Town of Stonewall COR certification audit

By Jennifer McFee

Reprinted with permission of the Stonewall Teulon Tribune 

The Town of Stonewall is taking great strides in upholding top-notch standards for safety and health in the workplace.

The town recently underwent an audit for its COR certification, which is an occupational safety and health accreditation program with national standards.

Trevor Shwaluk, Worksafely regional safety advisor for Manitoba Heavy Construction Association, initially conducted an audit of the Town of Stonewall in 2020 and found that there was room for improvement.

He returned last month to conduct another audit and was pleased with the positive results.

“You have to score over 80 per cent to pass the audit. There are 14 different elements of the audit, and you have to score at least 50 per cent in those elements,” he explained.

“There is a documentation review worth about 65 per cent of the audit, an interview phase worth about 30 per cent of the audit, and an observation worth about five per cent of the audit.”

The observation component focuses on elements such as whether staff members are wearing required personal protective equipment and whether regulations and policies are posted.

“The documentation and the interview are the toughest portion of the audit. The interviews basically how well each of the staff knows their own safety policy. In 2020, I found that some of the summer staff weren’t as familiar with the safety policies were, which could create more risk of exposure to incidents occurring,” Shwaluk said.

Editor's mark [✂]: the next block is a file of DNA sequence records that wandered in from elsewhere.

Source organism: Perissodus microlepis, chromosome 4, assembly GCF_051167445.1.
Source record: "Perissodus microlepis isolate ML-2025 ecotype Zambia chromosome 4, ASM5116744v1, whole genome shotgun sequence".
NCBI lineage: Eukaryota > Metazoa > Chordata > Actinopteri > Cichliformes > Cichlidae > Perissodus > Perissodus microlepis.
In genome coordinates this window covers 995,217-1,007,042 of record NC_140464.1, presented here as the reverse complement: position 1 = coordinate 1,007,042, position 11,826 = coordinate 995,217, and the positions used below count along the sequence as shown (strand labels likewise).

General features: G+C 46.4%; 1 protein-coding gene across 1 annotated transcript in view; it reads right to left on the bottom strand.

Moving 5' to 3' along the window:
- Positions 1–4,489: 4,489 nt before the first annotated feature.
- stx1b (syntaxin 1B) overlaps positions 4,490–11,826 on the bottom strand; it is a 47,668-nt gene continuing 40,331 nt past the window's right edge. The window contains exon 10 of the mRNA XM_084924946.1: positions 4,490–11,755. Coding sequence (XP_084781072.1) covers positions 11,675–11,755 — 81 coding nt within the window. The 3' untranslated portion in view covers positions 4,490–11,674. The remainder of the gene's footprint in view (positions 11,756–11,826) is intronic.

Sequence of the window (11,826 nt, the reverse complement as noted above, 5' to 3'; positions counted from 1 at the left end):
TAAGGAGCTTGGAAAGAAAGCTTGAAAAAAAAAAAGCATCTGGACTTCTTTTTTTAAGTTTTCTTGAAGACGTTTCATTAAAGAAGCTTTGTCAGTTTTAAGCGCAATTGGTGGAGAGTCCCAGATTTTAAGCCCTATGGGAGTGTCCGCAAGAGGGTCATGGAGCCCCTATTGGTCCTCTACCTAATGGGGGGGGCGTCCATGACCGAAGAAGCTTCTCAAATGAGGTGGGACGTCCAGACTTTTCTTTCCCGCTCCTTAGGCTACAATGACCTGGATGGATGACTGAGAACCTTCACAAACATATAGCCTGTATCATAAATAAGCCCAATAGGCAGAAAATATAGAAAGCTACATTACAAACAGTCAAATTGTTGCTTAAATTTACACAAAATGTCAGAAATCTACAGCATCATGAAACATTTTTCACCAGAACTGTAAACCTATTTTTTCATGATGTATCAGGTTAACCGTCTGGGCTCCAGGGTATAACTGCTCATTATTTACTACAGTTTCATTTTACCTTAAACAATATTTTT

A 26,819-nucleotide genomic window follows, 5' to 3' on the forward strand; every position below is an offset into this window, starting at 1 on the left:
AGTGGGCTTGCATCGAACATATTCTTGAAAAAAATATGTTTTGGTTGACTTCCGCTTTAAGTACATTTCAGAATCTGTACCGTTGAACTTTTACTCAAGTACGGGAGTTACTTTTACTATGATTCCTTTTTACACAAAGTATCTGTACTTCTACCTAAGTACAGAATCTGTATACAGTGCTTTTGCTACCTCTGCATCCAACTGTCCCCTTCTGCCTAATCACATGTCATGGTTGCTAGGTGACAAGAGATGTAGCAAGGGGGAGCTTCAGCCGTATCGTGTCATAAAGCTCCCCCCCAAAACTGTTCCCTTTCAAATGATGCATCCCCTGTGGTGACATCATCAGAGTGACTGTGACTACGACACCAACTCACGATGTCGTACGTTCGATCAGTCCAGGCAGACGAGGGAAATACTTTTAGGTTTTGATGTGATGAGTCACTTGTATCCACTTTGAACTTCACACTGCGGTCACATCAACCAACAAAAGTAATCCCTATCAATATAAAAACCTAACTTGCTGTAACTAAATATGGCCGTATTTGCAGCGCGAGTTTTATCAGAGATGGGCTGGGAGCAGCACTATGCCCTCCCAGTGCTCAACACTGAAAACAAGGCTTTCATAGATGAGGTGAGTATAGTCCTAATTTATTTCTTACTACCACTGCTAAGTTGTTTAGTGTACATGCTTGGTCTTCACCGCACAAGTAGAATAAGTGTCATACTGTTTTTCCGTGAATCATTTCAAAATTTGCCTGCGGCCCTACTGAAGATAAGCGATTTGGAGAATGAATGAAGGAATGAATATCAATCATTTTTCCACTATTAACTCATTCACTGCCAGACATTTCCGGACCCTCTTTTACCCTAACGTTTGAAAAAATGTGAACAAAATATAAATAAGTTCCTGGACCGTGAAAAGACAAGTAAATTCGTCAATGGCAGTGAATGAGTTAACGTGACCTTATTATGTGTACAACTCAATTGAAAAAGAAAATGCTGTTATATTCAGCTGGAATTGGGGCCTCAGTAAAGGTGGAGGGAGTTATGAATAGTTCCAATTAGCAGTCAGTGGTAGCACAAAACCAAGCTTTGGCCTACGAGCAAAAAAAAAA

“This year, it was much better. They’ve revamped the orientation for every new summer student as well as monitoring follow-ups and reviews.”

Shwaluk acknowledges the efforts of CAO Wally Melnyk for emphasizing the priority of the safety program.

“His management feels the same and they have given good direction to the workers. It was encouraging to see the results. There are lots of standards that need to be met according to the audit, and the Town of Stonewall has been really good at applying them,” he said.

“There’s been a really big progression from 2020 to 2022 in management support of their workers, workers’ familiarity with their safety mechanisms and follow-up from council as well as CAO Wally Melnyk.”

The Town of Stonewall will continue to be audited each August to monitor the progression.

Shwaluk doesn’t feel it’s possible for any organization to achieve 100 per cent in the audit, but he noticed that Stonewall is making an effort in that direction.

“You can see that they’re really trying to get better and better. For me, I rarely score anybody in the 90s — and Stonewall is in the 90s this year. I was very impressed with the fact that they scored so well,” he said.

“I did more than the suggested amount of interviews because I wanted to dive deeper into each department and see how well they know it — and it was very, very good.”